The 9 Best Mountain Towns in America
There are few vacations more head-clearing than a mountain getaway. Between the blasts of crisp alpine air and the breathtaking scenery—dense forests, towering peaks, and postcard-perfect main streets—a mountain escape promises a true recharge. Read on for 9 of this country's best.
A Brooklyn-based writer and editor, Chelsea's work has appeared in Matador Network, The Huffington Post, the TripAdvisor blog, and more. When not planning her next trip, you'll usually find her drinking way too much iced coffee (always iced—she’s from New England) or bingeing a Netflix original series.
Park City, UT
Think of this postcard-perfect town as a liberal refuge in the otherwise conservative state of Utah. It lays claim to High West, the first distillery to open in UT since Prohibition, and hosts the famed Sundance Film Festival each winter. The U.S. Ski Team call Park City home, and for good reason: the town offers easy access to both Deer Valley and Park City Mountain Resort (the largest ski facility in North America), as well as an Olympic training facility with a bobsled/skeleton/luge track and ski jumping. Visit between May and August to take advantage of crisp mountain temperatures that are typically 20 degrees cooler than nearby Salt Lake City, and to access the more than 400 miles of hiking and mountain biking trails that weave through the neighboring Wasatch Mountain Range. Though if you choose to visit during autumn, you'll witness the aspen groves transform into a sea of glittering gold.
Where to Stay: Montage Deer Valley
Long before Aspen was Colorado’s most haute (and expensive) mountain town, it was a playground for intrepid rock climbers and skiers. While a visit here today offers an array of next-level restaurants, boutiques, and luxe après-ski bars, you can still tap into the area’s frontier spirit. Head out to explore the extensive network of trails that lead to high-alpine azure lakes, massive meadows, rocky crags, and gushing waterfalls, or to one of the area's four ski mountains (which offer year-round outdoor recreation). No matter what kind of adventure you seek, unwind with a $5 pint at Aspen Brewing Company or go for a glass of whisky at Hotel Jerome, a onetime favorite haunt of gonzo journalist and Aspen local Hunter S. Thompson.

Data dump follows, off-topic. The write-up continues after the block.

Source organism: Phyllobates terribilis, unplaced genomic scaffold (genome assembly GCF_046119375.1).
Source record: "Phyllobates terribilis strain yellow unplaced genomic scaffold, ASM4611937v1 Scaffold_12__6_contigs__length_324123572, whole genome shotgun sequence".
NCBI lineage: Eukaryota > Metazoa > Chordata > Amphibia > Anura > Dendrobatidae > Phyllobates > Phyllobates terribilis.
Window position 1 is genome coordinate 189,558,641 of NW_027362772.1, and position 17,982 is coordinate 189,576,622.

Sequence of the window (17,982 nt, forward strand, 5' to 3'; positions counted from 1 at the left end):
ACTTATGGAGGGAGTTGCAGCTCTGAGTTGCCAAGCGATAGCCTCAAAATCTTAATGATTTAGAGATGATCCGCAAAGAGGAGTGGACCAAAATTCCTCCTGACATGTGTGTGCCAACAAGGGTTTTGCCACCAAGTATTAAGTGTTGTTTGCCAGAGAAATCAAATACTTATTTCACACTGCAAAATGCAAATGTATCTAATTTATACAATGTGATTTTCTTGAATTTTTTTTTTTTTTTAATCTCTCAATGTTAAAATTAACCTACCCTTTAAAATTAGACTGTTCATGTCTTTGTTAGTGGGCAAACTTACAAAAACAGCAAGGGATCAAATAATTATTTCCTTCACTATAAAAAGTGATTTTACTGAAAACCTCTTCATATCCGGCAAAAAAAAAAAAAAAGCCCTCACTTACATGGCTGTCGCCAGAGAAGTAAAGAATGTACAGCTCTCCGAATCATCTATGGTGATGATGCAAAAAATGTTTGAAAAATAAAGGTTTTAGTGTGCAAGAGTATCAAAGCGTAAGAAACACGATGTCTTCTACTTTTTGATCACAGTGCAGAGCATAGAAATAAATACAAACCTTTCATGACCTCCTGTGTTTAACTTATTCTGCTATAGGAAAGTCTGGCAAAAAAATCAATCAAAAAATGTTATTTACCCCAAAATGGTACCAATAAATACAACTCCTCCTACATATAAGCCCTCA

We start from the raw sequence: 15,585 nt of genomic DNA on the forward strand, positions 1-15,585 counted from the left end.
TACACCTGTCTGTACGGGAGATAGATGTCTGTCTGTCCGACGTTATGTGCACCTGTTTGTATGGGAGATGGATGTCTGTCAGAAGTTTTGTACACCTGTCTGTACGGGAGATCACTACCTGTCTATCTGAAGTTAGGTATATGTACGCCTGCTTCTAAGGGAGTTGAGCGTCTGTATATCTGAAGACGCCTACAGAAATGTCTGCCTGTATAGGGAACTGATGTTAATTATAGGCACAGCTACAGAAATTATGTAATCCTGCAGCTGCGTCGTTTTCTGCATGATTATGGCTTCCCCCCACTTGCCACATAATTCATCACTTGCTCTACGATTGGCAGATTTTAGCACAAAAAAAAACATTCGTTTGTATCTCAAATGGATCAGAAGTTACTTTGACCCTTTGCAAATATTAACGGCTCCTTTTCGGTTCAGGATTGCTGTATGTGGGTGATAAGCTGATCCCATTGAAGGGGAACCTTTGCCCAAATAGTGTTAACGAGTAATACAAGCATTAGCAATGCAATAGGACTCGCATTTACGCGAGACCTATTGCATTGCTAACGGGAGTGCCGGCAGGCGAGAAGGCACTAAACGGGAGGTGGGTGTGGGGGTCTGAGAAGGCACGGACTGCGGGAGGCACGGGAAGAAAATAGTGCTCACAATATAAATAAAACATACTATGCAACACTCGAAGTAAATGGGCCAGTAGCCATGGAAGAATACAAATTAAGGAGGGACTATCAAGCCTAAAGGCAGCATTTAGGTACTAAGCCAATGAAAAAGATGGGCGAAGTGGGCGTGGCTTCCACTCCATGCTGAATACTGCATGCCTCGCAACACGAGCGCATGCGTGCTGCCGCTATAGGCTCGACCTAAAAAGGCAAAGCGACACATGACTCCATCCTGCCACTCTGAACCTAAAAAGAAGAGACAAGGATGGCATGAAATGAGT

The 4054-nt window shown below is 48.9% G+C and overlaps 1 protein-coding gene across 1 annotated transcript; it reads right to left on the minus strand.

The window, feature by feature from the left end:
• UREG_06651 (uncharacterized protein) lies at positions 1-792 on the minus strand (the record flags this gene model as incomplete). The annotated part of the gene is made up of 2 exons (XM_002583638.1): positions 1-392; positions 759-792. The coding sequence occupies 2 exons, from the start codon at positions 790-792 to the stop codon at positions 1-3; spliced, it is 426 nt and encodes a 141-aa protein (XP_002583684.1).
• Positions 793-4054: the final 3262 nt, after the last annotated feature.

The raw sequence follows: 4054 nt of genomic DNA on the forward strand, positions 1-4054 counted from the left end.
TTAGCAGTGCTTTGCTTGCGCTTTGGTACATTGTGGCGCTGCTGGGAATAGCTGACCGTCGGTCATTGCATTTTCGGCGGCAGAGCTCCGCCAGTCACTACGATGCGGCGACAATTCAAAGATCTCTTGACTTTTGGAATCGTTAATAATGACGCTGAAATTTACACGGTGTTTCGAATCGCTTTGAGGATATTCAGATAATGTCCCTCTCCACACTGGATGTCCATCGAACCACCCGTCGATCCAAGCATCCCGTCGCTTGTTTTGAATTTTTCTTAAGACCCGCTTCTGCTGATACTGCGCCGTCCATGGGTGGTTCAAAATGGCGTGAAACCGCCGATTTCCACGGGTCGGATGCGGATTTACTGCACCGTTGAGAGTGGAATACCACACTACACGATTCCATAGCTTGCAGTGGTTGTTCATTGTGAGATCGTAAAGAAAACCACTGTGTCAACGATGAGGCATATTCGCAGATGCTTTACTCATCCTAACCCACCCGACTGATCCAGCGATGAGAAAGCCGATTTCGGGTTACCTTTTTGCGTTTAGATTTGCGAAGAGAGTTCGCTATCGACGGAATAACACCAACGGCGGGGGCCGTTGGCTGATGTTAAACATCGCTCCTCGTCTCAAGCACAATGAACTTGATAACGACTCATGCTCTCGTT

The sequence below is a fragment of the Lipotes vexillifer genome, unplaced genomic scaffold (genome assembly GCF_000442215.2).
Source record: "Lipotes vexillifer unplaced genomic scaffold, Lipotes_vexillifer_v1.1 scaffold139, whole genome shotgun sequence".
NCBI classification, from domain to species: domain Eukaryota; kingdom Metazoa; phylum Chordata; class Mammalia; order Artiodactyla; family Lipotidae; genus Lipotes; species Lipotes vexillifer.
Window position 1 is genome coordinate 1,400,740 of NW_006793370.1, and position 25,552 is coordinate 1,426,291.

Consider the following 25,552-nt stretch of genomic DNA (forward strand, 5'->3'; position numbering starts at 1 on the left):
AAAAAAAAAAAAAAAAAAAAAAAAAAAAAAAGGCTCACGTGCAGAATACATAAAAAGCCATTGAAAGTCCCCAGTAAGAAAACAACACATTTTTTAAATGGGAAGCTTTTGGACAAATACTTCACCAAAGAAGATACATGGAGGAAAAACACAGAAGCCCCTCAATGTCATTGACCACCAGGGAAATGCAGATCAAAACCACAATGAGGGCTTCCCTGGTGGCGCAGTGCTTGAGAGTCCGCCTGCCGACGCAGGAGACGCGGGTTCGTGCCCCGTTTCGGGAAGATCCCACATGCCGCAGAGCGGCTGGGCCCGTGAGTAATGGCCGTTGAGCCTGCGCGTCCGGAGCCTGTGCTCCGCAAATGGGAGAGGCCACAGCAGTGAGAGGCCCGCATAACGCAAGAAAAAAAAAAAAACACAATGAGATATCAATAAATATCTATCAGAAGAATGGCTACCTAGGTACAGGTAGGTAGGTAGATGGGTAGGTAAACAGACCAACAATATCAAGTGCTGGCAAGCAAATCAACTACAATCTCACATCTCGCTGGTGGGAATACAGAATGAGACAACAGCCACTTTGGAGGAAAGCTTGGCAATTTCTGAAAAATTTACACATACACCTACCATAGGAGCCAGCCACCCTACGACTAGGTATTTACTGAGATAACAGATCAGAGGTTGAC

Warning: Jackson might ruin other mountain towns for you. The rugged locale offers access to the vertiginous peaks of Grand Teton National Park, as well as Yellowstone National Park’s eastern gateway (only 60 miles west) and the world-class mountain resort of Jackson Hole, just 20 minutes from town. Start within city limits and wander through the divey saloons and art galleries, and get your photo in front of the famed elk antler arch in the town square. From there, first-timers should drive through Teton Pass to experience the inimitable beauty of Wyoming’s towering granite peaks. Recharge with belly-warming fare (think root vegetable gratin and bone marrow) at Cafe Genevieve, a cozy, log cabin-style restaurant known for its home cooked classics, before bedding down at Hotel Jackson.
Telluride is the prototypical mountain town, nestled cozily into the end of a box canyon and surrounded on three sides by the towering peaks of the San Juan Mountains, with Bridal Veil Falls at the canyon’s head. A free gondola connects the central town with the pedestrian-friendly Mountain Village, which operates as the base for Telluride Ski Resort. This high-alpine resort sits at 8,725 feet with access to legions of above-treeline outdoor activity in all seasons. If you visit during the winter, be sure to dine at the resort’s Alpino Vino, which serves a five-course Northern Italian dinner and ranks as the highest-elevation high-end restaurant in North America. The town also has an award-winning brewery and a distillery (naturally), as well as a host of guides and outfitters to help you reach some of Colorado’s most iconic hiking, biking, fishing, cross-country skiing, and rafting.